Ce n’est pas une revolte, c’est une revolution!
“Your Majesty! They have stormed the Bastille!” exclaimed King Louis XVI’s aide.
“Is this a revolt?” asked the king.
“No, sire, it’s a revolution.”
On July 14, 1789, a huge, angry mob marched to the Bastille, a high security prison that symbolized royal tyranny, searching for gun powder and prisoners that had been taken by the unpopular and detested King, Louis XVI (Time Life 1999). The flying rumors of attacks from the government and the biting truth of starvation were just too much for the fuming crowds. The Bastille had been prepared for over a week, anticipating about a hundred angry subjects. But nothing could have prepared the defenders for what they met that now famous day. Along the thick rock walls of the gargantuan fortress and between the towers were twelve more guns that were capable of launching 24-ounce case shots at any who dared to attack. However, the enraged middle class population of Paris was too defiant and too livid to submit to the starvation and seeming injustice of their government (Time Life, 1999). It was the first time in European history that a group of commoners had overpowered the nobility. The storming of the Bastille on July 14th, 1789, has inspired other peoples to fight tyranny and gain independence from their oppressors. Given that the masses in other lands and at other times shared many of the problems that the French revolutionaries faced explains the widespread influence and symbolism of the Fall of the Bastille.
The main cause of the French Revolution involved the differences between the three different social classes in France (Soboul, 1977). This class structure left over from the ancien regime, the Middle Ages, consisted of three orders known as estates. The First Estate, the clergy, made up less than 1 percent of the population but owned about 20 percent of the land. The Second Estate, the nobles occupied about 4 percent of the population and also owned 20 percent of the land. The Third Estate, the working middle class, made up 95 percent of the population and paid all the taxes needed to pay off the debts that Louis XIV had left behind because he had spent his country‘s money to aid the American revolution as to embarrass the British. It is ...
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...he overthrow of the Shah Reza Pahlavi of Iran and of President Ferdinand Marcos of the Philippines. In all these instances, the ordinary people of those countries accused their leaders of being completely out of touch with the needs of their people, of living in great luxury while the people suffered from a lack of basic necessities. The French Revolution could also be compared to the Russian Revolution of 1917. The people took over the government and the royal family was executed. Both countries’ economic problems were similar. Both countries’ kings meant to do well for their countries but were deviated from doing so by their naïveté.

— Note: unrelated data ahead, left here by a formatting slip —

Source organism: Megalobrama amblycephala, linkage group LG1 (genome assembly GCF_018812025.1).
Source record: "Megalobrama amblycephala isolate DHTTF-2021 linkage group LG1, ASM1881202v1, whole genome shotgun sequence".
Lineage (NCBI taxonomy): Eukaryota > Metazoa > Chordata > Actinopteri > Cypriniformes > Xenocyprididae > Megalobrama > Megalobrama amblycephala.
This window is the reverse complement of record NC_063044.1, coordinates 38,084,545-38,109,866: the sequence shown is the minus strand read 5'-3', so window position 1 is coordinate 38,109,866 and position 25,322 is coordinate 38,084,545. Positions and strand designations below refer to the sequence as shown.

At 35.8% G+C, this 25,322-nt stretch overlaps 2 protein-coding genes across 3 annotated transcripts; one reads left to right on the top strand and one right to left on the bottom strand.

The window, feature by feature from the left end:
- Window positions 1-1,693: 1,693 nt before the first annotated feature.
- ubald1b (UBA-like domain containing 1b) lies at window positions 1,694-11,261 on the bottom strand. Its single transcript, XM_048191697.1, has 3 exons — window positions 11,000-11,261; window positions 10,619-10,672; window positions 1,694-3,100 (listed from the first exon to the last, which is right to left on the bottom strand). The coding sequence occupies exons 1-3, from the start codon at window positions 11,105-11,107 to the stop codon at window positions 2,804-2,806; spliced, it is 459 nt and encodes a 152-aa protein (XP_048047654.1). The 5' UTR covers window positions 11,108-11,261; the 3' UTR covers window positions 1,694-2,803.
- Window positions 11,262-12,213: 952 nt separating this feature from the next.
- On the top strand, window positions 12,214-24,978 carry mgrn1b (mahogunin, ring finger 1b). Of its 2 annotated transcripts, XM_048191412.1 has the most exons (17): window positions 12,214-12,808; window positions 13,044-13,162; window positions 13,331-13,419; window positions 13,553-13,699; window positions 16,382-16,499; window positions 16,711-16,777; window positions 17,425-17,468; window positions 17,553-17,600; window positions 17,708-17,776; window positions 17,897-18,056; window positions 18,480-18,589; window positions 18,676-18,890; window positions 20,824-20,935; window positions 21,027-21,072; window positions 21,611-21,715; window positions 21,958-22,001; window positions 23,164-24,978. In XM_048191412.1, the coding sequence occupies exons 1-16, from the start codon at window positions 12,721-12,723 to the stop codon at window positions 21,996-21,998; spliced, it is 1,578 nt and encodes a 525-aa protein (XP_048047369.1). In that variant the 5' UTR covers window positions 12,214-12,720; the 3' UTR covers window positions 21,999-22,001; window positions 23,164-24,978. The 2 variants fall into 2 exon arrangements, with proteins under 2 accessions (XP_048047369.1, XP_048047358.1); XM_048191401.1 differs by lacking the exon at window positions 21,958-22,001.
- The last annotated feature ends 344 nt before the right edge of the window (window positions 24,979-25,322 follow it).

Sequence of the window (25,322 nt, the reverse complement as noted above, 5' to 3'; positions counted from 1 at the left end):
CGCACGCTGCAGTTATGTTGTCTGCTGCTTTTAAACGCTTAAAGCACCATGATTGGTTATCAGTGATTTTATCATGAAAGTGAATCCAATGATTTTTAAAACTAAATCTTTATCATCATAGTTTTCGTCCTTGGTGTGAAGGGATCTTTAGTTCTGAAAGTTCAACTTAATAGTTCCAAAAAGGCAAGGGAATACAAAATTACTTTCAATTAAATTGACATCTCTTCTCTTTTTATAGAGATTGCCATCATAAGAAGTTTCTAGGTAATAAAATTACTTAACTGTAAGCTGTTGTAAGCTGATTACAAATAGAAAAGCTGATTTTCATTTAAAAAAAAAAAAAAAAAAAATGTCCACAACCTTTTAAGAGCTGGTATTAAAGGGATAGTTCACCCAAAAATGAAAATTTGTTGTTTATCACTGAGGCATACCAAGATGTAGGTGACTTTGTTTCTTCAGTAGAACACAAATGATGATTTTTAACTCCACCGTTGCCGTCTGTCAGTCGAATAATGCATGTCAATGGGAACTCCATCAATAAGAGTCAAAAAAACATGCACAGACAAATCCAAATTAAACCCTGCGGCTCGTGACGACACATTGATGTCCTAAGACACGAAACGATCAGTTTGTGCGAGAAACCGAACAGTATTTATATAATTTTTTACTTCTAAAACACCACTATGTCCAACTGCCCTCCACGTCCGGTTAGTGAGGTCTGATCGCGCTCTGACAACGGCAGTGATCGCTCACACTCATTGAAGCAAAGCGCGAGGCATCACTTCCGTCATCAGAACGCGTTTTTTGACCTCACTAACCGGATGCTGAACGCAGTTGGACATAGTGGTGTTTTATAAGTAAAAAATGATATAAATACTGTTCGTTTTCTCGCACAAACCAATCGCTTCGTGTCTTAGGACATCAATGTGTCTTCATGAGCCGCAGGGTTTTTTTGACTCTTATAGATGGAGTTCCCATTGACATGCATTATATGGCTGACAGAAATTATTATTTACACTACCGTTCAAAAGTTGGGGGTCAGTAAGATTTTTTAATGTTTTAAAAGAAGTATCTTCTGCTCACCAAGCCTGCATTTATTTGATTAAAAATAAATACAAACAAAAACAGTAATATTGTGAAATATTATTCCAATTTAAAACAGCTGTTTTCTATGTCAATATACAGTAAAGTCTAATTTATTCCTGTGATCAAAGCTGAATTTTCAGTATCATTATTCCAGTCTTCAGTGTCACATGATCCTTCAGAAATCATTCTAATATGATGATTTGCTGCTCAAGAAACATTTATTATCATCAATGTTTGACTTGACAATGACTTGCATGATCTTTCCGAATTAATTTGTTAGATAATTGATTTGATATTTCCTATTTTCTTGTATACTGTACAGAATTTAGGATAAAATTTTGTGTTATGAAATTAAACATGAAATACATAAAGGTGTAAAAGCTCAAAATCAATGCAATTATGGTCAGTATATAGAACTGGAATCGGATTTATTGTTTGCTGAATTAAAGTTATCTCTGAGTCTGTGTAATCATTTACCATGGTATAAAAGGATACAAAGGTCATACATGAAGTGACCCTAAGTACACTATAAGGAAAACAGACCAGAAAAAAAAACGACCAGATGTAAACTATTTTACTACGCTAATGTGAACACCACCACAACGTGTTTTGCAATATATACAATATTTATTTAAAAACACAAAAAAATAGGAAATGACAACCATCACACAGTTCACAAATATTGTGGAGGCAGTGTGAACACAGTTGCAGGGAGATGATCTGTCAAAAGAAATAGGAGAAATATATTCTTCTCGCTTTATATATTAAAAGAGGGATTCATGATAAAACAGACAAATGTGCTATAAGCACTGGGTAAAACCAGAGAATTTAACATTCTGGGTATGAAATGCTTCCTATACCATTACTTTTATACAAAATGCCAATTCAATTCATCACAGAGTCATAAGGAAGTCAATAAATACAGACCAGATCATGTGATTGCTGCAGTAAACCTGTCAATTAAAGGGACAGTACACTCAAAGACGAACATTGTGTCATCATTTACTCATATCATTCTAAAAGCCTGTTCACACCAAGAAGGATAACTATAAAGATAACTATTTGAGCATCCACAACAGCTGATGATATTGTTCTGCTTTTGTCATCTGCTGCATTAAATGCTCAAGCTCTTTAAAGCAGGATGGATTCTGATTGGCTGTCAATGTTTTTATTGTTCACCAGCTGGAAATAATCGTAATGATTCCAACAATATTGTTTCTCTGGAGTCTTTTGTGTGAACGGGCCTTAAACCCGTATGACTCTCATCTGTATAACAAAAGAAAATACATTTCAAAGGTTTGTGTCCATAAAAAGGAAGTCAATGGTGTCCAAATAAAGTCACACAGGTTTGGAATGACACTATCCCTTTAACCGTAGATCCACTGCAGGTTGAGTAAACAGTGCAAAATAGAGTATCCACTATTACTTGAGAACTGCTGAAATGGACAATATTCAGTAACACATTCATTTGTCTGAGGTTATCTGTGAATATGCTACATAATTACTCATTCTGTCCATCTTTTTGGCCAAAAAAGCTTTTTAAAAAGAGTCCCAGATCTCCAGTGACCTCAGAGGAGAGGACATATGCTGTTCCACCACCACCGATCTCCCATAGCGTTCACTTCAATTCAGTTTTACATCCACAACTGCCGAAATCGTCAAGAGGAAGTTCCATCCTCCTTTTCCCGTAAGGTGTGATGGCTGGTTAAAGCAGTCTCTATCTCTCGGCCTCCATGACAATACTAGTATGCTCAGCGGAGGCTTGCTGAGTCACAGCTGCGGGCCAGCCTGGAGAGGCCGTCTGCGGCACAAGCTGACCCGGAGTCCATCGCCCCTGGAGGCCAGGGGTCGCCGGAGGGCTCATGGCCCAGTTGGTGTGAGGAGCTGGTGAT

The fall of the Bastille did not start the French Revolution. After all, the revolution had underlying causes which were at work and in evidence long before July 14, 1789. Social discontent, inequality, fiscal crisis, enlightenment thinkers, these all contributed to the making of the French revolution (Hunt, 1992). However, in all events such as the revolution we retrospectively point to a single event that can stand for all the different meanings of the French Revolution, and so we choose the storming of the Bastille.
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- Ce n’est pas une revolte, c’est une revolution. “Your Majesty. They have stormed the Bastille!” exclaimed King Louis XVI’s aide. “Is this a revolt?” asked the king. “No, sire, it’s a revolution.” On July 14, 1789, a huge, angry mob marched to the Bastille, a high security prison that symbolized royal tyranny, searching for gun powder and prisoners that had been taken by the unpopular and detested King, Louis XVI (Time Life 1999). The flying rumors of attacks from the government and the biting truth of starvation were just too much for the fuming crowds.... [tags: essays research papers]
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